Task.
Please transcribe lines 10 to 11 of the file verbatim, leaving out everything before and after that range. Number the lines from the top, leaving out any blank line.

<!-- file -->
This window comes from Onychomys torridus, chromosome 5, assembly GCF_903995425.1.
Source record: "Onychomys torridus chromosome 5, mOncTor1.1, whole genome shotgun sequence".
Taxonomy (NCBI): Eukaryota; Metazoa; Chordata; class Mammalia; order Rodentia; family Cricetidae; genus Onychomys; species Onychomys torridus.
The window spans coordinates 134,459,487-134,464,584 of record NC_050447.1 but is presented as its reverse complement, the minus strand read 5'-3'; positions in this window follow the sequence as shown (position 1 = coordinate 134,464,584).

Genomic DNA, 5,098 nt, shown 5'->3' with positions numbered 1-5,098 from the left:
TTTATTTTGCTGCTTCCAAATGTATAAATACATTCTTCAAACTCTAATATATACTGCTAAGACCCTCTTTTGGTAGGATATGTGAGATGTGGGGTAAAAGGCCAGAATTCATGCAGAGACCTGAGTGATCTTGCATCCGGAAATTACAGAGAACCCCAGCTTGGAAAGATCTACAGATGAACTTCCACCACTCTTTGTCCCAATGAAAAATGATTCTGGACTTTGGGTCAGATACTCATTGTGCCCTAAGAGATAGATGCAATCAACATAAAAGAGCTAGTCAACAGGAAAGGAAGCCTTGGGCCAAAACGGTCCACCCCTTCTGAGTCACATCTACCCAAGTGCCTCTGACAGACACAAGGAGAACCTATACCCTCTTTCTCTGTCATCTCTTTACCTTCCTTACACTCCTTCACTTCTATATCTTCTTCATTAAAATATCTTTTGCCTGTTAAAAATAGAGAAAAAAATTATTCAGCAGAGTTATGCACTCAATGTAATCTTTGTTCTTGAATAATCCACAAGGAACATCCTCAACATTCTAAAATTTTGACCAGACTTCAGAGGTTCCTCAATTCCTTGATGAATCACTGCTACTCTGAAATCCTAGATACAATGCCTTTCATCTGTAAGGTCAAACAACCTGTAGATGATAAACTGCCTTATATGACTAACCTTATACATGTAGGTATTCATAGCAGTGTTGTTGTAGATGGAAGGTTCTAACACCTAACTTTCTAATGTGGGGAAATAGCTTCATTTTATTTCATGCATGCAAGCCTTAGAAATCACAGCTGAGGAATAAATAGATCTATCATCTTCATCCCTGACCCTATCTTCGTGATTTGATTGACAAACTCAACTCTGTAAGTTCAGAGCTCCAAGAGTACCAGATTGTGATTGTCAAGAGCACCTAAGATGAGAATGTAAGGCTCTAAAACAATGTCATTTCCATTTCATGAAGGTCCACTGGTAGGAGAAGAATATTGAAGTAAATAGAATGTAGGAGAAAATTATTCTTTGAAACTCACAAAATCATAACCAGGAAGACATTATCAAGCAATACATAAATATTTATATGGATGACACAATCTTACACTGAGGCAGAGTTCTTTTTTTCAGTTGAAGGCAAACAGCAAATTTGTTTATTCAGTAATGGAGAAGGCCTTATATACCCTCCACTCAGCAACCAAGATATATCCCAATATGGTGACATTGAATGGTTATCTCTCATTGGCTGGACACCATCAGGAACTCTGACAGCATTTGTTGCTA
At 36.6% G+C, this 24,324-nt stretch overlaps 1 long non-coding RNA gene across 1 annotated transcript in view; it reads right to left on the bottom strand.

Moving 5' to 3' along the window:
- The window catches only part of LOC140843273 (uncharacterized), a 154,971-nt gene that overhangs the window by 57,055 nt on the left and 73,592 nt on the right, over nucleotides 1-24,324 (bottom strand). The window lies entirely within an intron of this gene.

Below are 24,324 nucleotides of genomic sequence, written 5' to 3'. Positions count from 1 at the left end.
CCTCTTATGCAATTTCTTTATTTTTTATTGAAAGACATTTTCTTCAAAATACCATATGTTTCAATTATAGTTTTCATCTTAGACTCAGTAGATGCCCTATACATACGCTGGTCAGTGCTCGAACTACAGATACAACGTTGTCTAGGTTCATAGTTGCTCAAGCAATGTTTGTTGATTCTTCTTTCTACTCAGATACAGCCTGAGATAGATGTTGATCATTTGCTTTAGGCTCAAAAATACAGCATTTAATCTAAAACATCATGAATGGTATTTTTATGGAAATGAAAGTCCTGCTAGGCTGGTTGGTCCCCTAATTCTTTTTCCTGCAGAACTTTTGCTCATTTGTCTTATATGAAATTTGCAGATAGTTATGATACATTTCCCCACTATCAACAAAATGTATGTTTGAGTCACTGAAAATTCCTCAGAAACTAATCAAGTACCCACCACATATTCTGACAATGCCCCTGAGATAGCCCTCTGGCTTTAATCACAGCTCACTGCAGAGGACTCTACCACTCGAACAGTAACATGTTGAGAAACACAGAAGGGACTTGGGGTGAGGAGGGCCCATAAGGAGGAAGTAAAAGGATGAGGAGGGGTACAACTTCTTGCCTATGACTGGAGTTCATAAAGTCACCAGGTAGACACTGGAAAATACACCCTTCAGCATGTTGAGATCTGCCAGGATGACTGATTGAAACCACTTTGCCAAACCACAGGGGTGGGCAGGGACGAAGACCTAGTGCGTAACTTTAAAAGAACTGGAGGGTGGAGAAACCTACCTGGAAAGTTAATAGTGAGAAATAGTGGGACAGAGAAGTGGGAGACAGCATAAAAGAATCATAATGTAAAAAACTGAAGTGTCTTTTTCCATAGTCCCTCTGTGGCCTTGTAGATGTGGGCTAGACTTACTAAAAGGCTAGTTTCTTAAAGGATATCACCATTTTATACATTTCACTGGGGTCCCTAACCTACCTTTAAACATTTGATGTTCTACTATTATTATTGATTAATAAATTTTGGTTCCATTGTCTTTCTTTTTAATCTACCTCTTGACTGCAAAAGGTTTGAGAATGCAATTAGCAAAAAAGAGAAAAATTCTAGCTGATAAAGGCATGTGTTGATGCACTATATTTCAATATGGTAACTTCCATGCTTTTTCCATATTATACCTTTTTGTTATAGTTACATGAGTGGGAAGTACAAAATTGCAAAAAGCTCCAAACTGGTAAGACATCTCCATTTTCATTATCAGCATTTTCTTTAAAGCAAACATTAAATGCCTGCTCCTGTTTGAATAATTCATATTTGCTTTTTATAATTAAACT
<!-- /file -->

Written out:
Below are 24,324 nucleotides of genomic sequence, written 5' to 3'. Positions count from 1 at the left end.
CCTCTTATGCAATTTCTTTATTTTTTATTGAAAGACATTTTCTTCAAAATACCATATGTTTCAATTATAGTTTTCATCTTAGACTCAGTAGATGCCCTATACATACGCTGGTCAGTGCTCGAACTACAGATACAACGTTGTCTAGGTTCATAGTTGCTCAAGCAATGTTTGTTGATTCTTCTTTCTACTCAGATACAGCCTGAGATAGATGTTGATCATTTGCTTTAGGCTCAAAAATACAGCATTTAATCTAAAACATCATGAATGGTATTTTTATGGAAATGAAAGTCCTGCTAGGCTGGTTGGTCCCCTAATTCTTTTTCCTGCAGAACTTTTGCTCATTTGTCTTATATGAAATTTGCAGATAGTTATGATACATTTCCCCACTATCAACAAAATGTATGTTTGAGTCACTGAAAATTCCTCAGAAACTAATCAAGTACCCACCACATATTCTGACAATGCCCCTGAGATAGCCCTCTGGCTTTAATCACAGCTCACTGCAGAGGACTCTACCACTCGAACAGTAACATGTTGAGAAACACAGAAGGGACTTGGGGTGAGGAGGGCCCATAAGGAGGAAGTAAAAGGATGAGGAGGGGTACAACTTCTTGCCTATGACTGGAGTTCATAAAGTCACCAGGTAGACACTGGAAAATACACCCTTCAGCATGTTGAGATCTGCCAGGATGACTGATTGAAACCACTTTGCCAAACCACAGGGGTGGGCAGGGACGAAGACCTAGTGCGTAACTTTAAAAGAACTGGAGGGTGGAGAAACCTACCTGGAAAGTTAATAGTGAGAAATAGTGGGACAGAGAAGTGGGAGACAGCATAAAAGAATCATAATGTAAAAAACTGAAGTGTCTTTTTCCATAGTCCCTCTGTGGCCTTGTAGATGTGGGCTAGACTTACTAAAAGGCTAGTTTCTTAAAGGATATCACCATTTTATACATTTCACTGGGGTCCCTAACCTACCTTTAAACATTTGATGTTCTACTATTATTATTGATTAATAAATTTTGGTTCCATTGTCTTTCTTTTTAATCTACCTCTTGACTGCAAAAGGTTTGAGAATGCAATTAGCAAAAAAGAGAAAAATTCTAGCTGATAAAGGCATGTGTTGATGCACTATATTTCAATATGGTAACTTCCATGCTTTTTCCATATTATACCTTTTTGTTATAGTTACATGAGTGGGAAGTACAAAATTGCAAAAAGCTCCAAACTGGTAAGACATCTCCATTTTCATTATCAGCATTTTCTTTAAAGCAAACATTAAATGCCTGCTCCTGTTTGAATAATTCATATTTGCTTTTTATAATTAAACT